• You must be the most interesting man in the world.
  • Sarcasm is easy.
  • Hands-free, yes. Also eyes-free.
  • Maby an NFC tag on the steering wheel? Which triggers a "driving mode" or something
    Posted via Galaxy ace plus running Speedmod 2.5 with Xposed
  • Actually I don't even know if any of the watches have NFC but bluetooth could still work Posted via Galaxy ace plus running Speedmod 2.5 with Xposed
  • Sony smart watch does Posted via Android Central App
  • So no smart watch does.
  • Could not agree more. It is actually more distracting than looking at a phone.
  • I agree with it all.... or I would if I didn't want to be able to use Wear as a music remote in the car (and other places). I'd love to set music as the active app and have that stay over everything while I'm driving. But yeah, we need something. It can't just be an honor system with the DND mode. Maybe Moto Assist could tell the 360 it's in Driving mode and enable it by default?
  • This is why I don't bike anywhere near the road. All bike paths should be way far away from the road anyways. I use to enjoy biking but now when I'm biking every thought in my head is wondering if there is some anti-brainiac behind me looking at a text. Posted via Ash William's Boomstick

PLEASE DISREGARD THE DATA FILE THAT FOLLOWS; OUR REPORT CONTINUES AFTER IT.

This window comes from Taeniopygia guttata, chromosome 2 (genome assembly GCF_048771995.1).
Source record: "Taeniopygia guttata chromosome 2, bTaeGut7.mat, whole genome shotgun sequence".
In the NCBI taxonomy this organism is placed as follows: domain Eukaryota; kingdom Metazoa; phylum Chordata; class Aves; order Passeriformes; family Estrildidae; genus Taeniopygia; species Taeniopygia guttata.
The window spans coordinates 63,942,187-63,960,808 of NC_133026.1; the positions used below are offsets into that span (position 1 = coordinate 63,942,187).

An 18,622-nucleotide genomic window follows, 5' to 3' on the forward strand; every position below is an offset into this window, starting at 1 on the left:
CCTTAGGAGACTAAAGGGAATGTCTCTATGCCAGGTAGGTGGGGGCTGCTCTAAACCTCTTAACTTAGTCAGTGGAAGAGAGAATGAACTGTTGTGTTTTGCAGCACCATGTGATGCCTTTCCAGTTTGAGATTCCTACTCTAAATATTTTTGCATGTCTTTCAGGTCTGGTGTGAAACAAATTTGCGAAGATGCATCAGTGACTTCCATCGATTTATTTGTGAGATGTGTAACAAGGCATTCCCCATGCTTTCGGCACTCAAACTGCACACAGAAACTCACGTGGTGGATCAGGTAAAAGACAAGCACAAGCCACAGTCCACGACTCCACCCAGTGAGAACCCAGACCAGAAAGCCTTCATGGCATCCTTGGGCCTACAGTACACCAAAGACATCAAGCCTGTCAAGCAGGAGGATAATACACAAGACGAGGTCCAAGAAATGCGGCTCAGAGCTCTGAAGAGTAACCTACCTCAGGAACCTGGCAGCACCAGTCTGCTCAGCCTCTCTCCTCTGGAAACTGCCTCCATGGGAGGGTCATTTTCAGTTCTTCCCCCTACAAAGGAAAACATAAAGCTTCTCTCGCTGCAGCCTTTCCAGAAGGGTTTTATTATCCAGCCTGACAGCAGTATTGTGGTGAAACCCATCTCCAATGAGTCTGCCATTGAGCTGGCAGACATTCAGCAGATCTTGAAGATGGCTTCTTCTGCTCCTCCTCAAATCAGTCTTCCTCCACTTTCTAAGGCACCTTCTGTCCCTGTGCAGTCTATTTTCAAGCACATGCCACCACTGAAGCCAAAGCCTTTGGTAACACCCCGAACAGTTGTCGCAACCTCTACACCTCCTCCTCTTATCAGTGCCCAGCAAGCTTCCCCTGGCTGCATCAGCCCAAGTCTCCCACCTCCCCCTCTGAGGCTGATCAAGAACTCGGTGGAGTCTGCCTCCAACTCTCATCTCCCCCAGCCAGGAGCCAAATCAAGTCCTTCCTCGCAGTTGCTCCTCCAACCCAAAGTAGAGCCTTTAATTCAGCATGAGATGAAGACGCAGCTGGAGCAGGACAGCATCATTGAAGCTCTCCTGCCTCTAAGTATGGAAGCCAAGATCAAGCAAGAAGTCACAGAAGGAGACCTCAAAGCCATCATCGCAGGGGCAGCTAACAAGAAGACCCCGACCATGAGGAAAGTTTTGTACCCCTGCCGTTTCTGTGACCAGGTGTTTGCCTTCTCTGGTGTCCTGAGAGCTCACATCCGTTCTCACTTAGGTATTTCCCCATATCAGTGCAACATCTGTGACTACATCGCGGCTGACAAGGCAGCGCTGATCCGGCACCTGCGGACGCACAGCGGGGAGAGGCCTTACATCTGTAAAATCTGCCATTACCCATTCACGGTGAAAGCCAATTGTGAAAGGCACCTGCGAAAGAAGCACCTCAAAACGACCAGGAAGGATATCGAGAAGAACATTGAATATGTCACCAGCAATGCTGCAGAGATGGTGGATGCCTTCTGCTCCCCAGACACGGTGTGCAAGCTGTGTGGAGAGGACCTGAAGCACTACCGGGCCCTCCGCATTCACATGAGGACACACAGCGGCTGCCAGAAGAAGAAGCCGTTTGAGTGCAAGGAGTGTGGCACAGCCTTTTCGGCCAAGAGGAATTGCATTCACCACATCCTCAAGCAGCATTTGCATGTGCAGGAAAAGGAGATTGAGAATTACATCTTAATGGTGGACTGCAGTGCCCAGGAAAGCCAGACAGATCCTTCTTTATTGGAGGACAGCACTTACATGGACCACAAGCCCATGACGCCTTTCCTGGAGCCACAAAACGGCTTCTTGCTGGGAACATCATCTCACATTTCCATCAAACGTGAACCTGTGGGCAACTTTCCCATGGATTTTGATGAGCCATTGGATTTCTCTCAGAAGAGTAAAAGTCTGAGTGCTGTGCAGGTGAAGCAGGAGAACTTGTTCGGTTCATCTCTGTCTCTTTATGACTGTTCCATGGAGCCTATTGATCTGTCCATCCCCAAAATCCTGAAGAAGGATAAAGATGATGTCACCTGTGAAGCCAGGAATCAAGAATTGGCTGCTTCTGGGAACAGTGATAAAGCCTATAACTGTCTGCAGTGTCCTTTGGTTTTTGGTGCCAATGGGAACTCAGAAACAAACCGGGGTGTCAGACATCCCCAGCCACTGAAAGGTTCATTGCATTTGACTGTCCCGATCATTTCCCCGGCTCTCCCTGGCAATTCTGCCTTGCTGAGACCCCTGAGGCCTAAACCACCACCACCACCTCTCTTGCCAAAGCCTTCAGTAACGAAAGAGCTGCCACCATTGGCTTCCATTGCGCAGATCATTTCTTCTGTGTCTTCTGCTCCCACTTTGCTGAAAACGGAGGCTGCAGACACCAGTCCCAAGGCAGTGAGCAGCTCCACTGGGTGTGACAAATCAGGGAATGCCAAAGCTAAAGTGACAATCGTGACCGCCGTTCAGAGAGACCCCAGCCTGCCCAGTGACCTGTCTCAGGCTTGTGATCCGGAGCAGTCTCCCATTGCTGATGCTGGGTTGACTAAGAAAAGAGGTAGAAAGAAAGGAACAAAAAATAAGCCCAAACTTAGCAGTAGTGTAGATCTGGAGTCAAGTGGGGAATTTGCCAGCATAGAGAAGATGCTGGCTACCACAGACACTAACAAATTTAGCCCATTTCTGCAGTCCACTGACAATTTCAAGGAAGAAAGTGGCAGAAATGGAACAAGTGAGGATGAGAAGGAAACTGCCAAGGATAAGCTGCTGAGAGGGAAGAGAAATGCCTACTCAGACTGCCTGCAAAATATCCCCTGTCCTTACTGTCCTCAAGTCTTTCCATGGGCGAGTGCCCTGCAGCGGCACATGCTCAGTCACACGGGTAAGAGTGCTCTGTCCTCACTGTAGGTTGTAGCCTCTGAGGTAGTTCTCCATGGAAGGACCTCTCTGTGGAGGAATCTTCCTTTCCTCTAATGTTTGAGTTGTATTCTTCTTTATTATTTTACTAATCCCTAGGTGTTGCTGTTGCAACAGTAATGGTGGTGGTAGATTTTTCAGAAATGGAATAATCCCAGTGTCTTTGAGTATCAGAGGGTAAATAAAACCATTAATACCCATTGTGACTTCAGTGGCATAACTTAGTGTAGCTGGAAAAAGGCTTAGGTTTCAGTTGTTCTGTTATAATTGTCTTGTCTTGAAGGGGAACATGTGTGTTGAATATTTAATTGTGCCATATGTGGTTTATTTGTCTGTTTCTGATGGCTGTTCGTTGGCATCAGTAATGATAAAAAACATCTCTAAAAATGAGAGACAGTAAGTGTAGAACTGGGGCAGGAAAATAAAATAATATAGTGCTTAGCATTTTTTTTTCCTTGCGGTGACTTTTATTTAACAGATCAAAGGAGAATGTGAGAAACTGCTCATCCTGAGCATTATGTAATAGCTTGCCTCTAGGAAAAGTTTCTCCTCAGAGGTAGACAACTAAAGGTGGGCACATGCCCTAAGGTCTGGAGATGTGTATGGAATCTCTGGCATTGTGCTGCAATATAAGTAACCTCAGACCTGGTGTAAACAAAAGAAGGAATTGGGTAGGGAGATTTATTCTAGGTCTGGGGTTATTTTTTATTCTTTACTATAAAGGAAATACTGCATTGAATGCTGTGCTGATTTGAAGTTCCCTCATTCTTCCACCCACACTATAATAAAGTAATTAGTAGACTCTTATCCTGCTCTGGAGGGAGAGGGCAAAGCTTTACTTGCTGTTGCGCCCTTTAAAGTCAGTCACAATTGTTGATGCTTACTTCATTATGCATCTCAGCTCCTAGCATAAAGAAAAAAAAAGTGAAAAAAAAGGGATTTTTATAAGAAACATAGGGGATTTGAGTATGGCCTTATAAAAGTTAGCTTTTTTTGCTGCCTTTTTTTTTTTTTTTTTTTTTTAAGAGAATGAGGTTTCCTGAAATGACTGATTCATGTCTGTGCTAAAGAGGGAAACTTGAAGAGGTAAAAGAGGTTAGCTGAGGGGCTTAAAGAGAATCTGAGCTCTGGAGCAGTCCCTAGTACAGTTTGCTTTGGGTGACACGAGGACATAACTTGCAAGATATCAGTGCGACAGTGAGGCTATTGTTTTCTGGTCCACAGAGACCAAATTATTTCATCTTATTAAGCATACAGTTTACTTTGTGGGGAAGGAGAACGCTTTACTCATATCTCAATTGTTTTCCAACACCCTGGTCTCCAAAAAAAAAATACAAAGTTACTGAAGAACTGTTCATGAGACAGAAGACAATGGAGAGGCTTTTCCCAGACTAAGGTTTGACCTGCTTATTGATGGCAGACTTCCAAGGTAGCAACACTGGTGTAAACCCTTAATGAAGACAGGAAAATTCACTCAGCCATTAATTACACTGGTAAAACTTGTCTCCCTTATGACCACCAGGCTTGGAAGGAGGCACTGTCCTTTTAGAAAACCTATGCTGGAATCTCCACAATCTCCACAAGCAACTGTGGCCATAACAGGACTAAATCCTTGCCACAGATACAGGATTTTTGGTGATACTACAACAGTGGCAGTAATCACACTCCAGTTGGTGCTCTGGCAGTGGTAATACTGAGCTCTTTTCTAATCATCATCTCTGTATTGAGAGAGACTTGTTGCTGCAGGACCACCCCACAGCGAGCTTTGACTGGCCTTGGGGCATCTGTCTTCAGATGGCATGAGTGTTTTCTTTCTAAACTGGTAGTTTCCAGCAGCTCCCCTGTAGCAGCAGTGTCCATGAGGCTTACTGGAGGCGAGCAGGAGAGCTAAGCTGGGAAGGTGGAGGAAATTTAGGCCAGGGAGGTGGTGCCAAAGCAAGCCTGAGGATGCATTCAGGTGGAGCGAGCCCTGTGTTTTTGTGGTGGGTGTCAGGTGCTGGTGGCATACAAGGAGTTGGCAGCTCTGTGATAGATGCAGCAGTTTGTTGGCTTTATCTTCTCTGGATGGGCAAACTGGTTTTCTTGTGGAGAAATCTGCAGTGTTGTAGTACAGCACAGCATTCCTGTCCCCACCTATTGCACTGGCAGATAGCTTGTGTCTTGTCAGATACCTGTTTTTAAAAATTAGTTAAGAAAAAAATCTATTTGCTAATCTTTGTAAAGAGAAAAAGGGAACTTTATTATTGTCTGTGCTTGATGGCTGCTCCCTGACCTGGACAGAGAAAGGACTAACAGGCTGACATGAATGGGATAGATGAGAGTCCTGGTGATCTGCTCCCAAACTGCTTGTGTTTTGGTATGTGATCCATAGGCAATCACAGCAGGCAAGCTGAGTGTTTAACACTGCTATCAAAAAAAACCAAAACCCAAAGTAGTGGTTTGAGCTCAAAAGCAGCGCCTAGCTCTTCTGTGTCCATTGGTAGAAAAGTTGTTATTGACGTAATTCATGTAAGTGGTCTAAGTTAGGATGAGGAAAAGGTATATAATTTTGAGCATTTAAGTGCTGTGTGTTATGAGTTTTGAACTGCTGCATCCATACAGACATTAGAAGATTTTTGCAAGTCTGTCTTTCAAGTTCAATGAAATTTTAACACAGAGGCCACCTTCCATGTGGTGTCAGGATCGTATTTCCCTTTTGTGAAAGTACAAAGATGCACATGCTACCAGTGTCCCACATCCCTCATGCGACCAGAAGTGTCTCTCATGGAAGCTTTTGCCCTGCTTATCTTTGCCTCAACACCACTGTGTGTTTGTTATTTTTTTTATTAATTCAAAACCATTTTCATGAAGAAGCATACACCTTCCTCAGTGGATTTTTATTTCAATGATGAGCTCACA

• My work at hospital does not allow me to have cell phone on display and thus my Gear Live is perfect for getting around it. To everyone else, it looks and displays like a watch. Ian B
  • Let's all remember that common sense is not all that common. Also, we are humans and we make mistakes. Not that long ago I left a store and was on the phone with my mom; it was an intense conversation and I just automatically got in the car and started. Distracted by talking to her , I skidded through a stop sign I hadn't noticed until I heard honking! I was still the parking lot; the driver honking had remained stopped and prevented an accident. My mom was shocked at what happened, which I explained when I got home, because I only ever have my phone out when using navigation and she gets irritated that I'm not responding to her calls or texts (not aware I'm driving). I am on my phone constantly, but I have a very good habit of putting it away in the car; this incident was totally out of the norm for me.